Wingers were a curious concept.
Capable of magic one moment, anonymous the next. Yet, as fans, our relationship with them is one of lust and desire. A step over, a glide past a right-back or a simple swerve of the body is enough to win our hearts.

There was a time it was almost a legal obligation of English football for each club to have at least one wide man marauding down the flank with intent.

Sir Alf Ramsey did his best to kill the concept with his width-free wingless wonders (a 4-3-3 formation, to you and I) in the 1966 World Cup, but thankfully sanity prevailed elsewhere.

And Albion managers of their time knew a thing or two about wingers.

If it wasn’t Laurie Cunningham drifting past defenders, it was Willie Johnston leaving disorientated full-backs on their backside.

And there were others. George Lee, Tommy Glidden, Frank Griffin, Bobby Robson, Peter Barnes, Kevin Kilbane, Zoltan Gera, Chris Brunt. Wide men or wingers – call them what you will – we do them well at West Bromwich Albion. And good ones at that.

Yet those of a certain age will pick Clive Clark as the greatest ever. And who are we to argue?

Never the strongest, certainly not the tallest, and definitely the quietest member of that 1968 FA Cup team. 

Yet there was something devilish about the man they called ‘Chippy’. For instance, he scored 29 goals in the 1966/67 season. So that’s twenty nine – often on bad pitches, with defenders kicking bits out of him. Eat that Mo Salah.

His team-mate John Kaye had been a beneficiary of Clark’s wing play during his period as a centre forward. By the time of the 68 final, Kaye had settled into a defensive role – which is where he really got to appreciate watching ‘Chippy’ shuffling down the wing.

In a side boasting Bobby Hope, Jeff Astle and Tony Brown, Kaye admits Chippy was frequently the forgotten man. And that, claims Kaye, suited Clark down to the ground.

“He was a really quiet lad,” said Kaye.

“He was very quick and mobile. He looked as if he could beat anyone in the division as a winger. But mainly he was a good goalscorer. You don’t get many wingers who can also finish as well as he did. Imagine what he’d be worth now with those attributes?

“His pace got him there – he was very quick and mobile. But Chippy was one of these players who would intimidate the full-back. He loved them to try to tackle him because he was so quick he’d get away. He would bad mouth them to get them annoyed. He was immensely brave for a little fella.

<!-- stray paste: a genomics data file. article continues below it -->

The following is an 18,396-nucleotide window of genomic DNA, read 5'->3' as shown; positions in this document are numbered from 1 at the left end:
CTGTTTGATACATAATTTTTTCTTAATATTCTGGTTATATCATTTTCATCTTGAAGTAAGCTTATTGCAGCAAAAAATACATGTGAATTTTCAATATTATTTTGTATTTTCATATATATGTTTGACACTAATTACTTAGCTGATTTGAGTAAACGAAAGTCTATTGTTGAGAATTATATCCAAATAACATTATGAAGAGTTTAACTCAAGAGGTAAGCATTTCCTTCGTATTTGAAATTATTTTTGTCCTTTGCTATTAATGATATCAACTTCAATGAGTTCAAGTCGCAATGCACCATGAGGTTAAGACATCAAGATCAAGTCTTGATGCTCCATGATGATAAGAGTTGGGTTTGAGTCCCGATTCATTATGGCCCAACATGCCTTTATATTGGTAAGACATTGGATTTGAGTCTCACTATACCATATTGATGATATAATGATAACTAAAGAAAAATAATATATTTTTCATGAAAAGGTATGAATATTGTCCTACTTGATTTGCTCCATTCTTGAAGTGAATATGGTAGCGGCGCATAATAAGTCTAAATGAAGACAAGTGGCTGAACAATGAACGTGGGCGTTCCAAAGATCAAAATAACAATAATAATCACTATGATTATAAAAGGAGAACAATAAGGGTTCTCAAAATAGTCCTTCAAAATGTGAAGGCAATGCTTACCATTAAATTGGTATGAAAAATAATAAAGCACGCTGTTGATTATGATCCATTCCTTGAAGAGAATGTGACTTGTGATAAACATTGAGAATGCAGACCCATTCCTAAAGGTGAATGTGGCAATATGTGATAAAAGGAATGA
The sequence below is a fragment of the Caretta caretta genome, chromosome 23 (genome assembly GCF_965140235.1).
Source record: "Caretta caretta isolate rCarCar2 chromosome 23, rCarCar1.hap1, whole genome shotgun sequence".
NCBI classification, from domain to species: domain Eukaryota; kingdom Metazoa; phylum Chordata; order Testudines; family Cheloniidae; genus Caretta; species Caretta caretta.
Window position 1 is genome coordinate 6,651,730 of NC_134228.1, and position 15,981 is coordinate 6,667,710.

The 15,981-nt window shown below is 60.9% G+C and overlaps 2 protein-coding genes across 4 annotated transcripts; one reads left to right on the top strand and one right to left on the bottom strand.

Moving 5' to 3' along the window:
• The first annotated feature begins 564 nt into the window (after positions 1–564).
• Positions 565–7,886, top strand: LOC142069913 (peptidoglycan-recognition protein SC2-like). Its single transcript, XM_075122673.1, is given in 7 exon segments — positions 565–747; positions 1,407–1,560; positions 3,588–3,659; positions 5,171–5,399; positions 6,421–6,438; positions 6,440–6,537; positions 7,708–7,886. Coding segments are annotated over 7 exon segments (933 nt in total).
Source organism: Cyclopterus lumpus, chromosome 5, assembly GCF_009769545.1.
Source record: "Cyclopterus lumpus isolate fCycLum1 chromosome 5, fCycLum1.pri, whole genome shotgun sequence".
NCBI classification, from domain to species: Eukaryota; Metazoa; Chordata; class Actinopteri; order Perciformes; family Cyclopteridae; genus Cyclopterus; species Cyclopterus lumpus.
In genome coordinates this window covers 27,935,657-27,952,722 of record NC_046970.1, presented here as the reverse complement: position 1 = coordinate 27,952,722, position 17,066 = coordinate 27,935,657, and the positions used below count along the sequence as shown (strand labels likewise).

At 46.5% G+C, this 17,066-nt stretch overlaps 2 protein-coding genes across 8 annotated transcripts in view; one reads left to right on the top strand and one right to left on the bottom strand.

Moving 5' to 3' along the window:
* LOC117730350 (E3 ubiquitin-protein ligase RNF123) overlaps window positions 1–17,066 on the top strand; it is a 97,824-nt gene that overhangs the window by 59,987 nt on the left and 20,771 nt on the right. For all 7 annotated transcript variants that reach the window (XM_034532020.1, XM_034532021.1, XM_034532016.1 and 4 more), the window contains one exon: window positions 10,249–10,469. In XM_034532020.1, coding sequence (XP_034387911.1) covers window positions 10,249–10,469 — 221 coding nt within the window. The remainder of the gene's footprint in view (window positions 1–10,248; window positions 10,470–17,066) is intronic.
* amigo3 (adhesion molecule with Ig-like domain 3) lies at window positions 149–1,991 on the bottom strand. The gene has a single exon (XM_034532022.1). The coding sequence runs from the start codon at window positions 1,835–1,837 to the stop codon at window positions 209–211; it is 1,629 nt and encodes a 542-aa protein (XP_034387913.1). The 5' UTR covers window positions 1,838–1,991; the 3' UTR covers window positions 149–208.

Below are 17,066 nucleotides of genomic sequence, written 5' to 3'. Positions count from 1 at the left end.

“Chippy is actually the forgotten man. He didn’t have the personality of Jeff. Bomber became loved by so many, but I don’t think Chippy got the recognition he deserved. He fell under the radar.

“Not only was a fantastic goalscorer, but a provider of goals too. Without Clive being there, Jeff wouldn’t have got half the goals he did. None of us would.”

Sadly, not even Clark could claim perfection.

For every defender left trailing, Clark’s nickname of Chippy certainly didn’t owe anything to his woodwork skills.

Kaye spoke of a man, a neighbour, who wasn’t renowned for his home improvement skills.

“Chippy actually lived over the road from me in Great Barr and the one thing I remember is that he was hopeless at DIY,” continued Kaye. 

“He’d always ask me to do things for him. The once he asked me to put a wall fire in. I left the wire out for the plug while I put my tools away. I asked him just to cut a bit of the wire away so I could attach a plug…I returned to find he had left me with about six inches. I had to take the whole bloody lot apart and rebuild it. I could have throttled him!”

Wembley 1968 was to be as good as it got for Chippy.

After the cup win, the Throstles jetted off for a tour of East Africa that was change his career for the worse. 

It was there that Clark was to be the victim of some fairly robust and rudimentary challenges.

His top flight career was all but over. The fire, the pace, the spring-footed acceleration was gone. He left for QPR in 1969.

Kaye added: “He was phenomenal in 68. Probably one of our better players, although we had some great players to start with.

“He played well in the final. Tommy Wright couldn’t do much with him because Clive could go past him so easily. It wasn’t the easiest game for him to play in because it was a 0-0 and not exactly a classic – more attritional.

“Sadly that awful injury in East Africa finished him- someone did him and he never recovered from that.

“I have such fond memories of him. He was such an important part of our team. He did his talking on the pitch for us.

“Albion always had a fine tradition of wingers. He was possibly the finest of all – he was that good.”